October 2019

October 2019


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Editorial Board

Content stream editors

Translational science
Gary Kelloff US National Institutes of Health
David Parkinson ESSA Pharma, Inc.

regulatory science
Yoshiaki Uyama Pharmaceuticals and Medical Devices Agency (PMDA)
Adora Ndu BioMarin Pharmaceutical, Inc.

Patient engagement
Deborah Collyar Patient Advocates In Research (PAIR)
Lode Dewulf Servier

Editorial Staff

Alberto Grignolo, Editor-in-Chief Parexel International

Ranjini Prithviraj, Global Associate Director, Content Collaboration DIA Publications

Sandra Blumenrath, Science Writer DIA Publications

Chris M. Slawecki, Senior Digital Copyeditor DIA Publications

Regional Editors

David Mukanga Bill and Melinda Gates Foundation

Silke Vogel Duke-National University of Singapore Medical School

Richard Day University of New South Wales, Medicine, St. Vincent’s Hospital

Judith Glennie JL Glennie Consulting, Inc.
Megan Bettle Health Canada

Ling Su Shenyang Pharmaceutical University, Lilly Asia Ventures

Thomas Kühler Sanofi R&D

J. Vijay Venkatraman Oviya MedSafe

Kazuhiro Kanmuri Inter-Professional, Inc.

Inas Chehimi Novartis

Ebony Dashiell-Aje FDA

Young Professionals Editor

Kaley Weintraub Medical Affairs, Daiichi Sankyo

DIA Membership

Bringing together stakeholders for the betterment of global health care.

New Concepts in Cancer Therapy with Combined Radiation and Drugs

C. Norman Coleman
Radiation Research Program
Division of Cancer Treatment and Diagnosis
National Cancer Institute, NIH

his article focuses on new concepts in drug development related to radiation oncology and describes opportunities uniquely available to radiation sciences that reach into aspects of our world that broadly relate to human health, concluding with concepts that are beyond the more common approaches to human healthcare in the developed world.

Key Takeaways:

  • Radio-chemotherapy in the era of precision medicine offers unique uses for drugs by targeting pathways such as DNA repair so that a drug might work in combination with radiotherapy when it has little efficacy by itself.
  • Radiation dose should consider both the physical dose (Gray or Gy) and the molecular and biological perturbations produced by radiation. Radiation-inducible targets can make a drug effective in cell killing after radiation when it was not effective before.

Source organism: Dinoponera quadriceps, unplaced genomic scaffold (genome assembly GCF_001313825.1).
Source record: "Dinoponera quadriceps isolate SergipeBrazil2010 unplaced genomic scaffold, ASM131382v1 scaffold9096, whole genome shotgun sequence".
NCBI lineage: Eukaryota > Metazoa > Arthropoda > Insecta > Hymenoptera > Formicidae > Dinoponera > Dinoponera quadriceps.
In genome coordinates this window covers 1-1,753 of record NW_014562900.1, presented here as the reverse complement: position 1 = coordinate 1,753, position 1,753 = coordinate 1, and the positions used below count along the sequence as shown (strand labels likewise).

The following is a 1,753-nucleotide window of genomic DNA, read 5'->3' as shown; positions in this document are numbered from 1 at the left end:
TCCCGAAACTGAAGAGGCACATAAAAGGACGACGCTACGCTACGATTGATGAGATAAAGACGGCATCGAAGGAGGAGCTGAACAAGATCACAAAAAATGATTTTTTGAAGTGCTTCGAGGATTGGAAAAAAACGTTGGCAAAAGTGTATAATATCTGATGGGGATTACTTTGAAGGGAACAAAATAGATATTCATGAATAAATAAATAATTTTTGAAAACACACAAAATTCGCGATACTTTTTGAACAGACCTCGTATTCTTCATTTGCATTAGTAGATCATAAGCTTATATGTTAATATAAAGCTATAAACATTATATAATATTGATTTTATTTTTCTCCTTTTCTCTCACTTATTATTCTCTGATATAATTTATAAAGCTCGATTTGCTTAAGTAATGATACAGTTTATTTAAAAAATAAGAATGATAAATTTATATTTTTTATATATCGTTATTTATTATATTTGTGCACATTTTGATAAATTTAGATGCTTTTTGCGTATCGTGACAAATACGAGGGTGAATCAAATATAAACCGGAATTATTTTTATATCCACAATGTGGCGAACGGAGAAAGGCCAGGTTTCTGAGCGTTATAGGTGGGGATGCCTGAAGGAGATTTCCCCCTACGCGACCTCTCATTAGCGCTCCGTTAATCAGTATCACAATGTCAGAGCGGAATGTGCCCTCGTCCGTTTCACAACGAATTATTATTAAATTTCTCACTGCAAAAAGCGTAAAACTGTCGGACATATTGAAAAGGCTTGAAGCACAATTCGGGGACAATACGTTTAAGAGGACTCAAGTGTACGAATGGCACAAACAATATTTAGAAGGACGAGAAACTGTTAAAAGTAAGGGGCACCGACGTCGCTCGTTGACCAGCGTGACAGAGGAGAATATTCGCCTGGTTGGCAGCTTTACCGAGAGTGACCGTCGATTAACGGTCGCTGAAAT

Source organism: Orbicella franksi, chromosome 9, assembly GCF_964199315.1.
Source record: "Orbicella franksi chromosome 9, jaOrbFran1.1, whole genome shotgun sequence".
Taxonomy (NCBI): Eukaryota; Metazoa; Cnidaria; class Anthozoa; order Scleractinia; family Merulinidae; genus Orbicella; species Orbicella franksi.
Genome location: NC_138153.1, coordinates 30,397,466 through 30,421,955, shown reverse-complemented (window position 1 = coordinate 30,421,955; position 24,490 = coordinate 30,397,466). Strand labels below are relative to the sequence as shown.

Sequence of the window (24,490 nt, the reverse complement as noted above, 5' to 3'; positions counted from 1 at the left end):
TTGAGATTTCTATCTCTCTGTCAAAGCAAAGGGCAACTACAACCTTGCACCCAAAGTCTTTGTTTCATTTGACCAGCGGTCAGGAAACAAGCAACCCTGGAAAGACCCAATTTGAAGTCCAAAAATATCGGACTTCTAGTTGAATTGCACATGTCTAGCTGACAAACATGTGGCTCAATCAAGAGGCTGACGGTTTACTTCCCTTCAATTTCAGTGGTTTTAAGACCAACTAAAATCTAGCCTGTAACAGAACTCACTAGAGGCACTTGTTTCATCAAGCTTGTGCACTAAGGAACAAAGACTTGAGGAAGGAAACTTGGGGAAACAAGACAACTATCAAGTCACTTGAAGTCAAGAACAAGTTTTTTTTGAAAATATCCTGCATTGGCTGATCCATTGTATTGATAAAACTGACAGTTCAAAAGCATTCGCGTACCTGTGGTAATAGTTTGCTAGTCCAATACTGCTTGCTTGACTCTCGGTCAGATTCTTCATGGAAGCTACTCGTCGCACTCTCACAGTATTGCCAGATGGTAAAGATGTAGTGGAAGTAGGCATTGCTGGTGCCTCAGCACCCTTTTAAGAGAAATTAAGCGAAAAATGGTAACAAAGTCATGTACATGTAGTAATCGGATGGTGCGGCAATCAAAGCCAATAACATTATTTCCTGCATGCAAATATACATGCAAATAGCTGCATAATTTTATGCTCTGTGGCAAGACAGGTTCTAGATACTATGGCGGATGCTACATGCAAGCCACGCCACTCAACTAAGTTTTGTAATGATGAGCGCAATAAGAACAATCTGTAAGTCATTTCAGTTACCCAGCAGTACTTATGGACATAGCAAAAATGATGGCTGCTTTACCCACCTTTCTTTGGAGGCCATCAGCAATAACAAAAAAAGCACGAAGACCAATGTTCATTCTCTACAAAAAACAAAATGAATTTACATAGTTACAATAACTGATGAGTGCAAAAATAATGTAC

• Radiation is not just “radiation,” as the type of radiation (X-ray, particles, systemically targeted radionuclide therapy [TRT]), dose, and fractionation produce different changes. Thus, the pharmacokinetics and pharmacodynamics of radiation delivery can be exploited.
  • Applications of radiation science extend beyond cancer biology to space exploration, energy policy, disaster response, and healthcare to the underserved. Surprisingly impactful opportunities exist for industry.

Advancing Clinical Trial Diversity Through Community Engagement

Richardae Araojo
Office of Minority Health and Health Equity
Tesheia H. Johnson
Yale Center for Clinical Investigation
Yale School of Medicine
Jovonni R. Spinner
Office of Minority Health and Health Equity

s the US population continues to grow increasingly diverse, ensuring appropriate and meaningful representation of racial and ethnic minorities in clinical trials for regulated medical products is fundamental to advancing public health. Racial and ethnic minorities have historically been and continue to be underrepresented in clinical trials and are disproportionately burdened by many chronic and debilitating diseases. Barriers to participation include a lack of trust due to historical abuses. While other barriers may be due to language and cultural differences, religion, trial design, time away from jobs and other commitments, or a lack of awareness and knowledge about what a clinical trial is and what it means to participate, all stand in the way of fuller minority representation in clinical research.


Participatory Medicine Changing Information Exchange

How China is Changing the Clinical Development Landscape
Implications for Global Development Strategy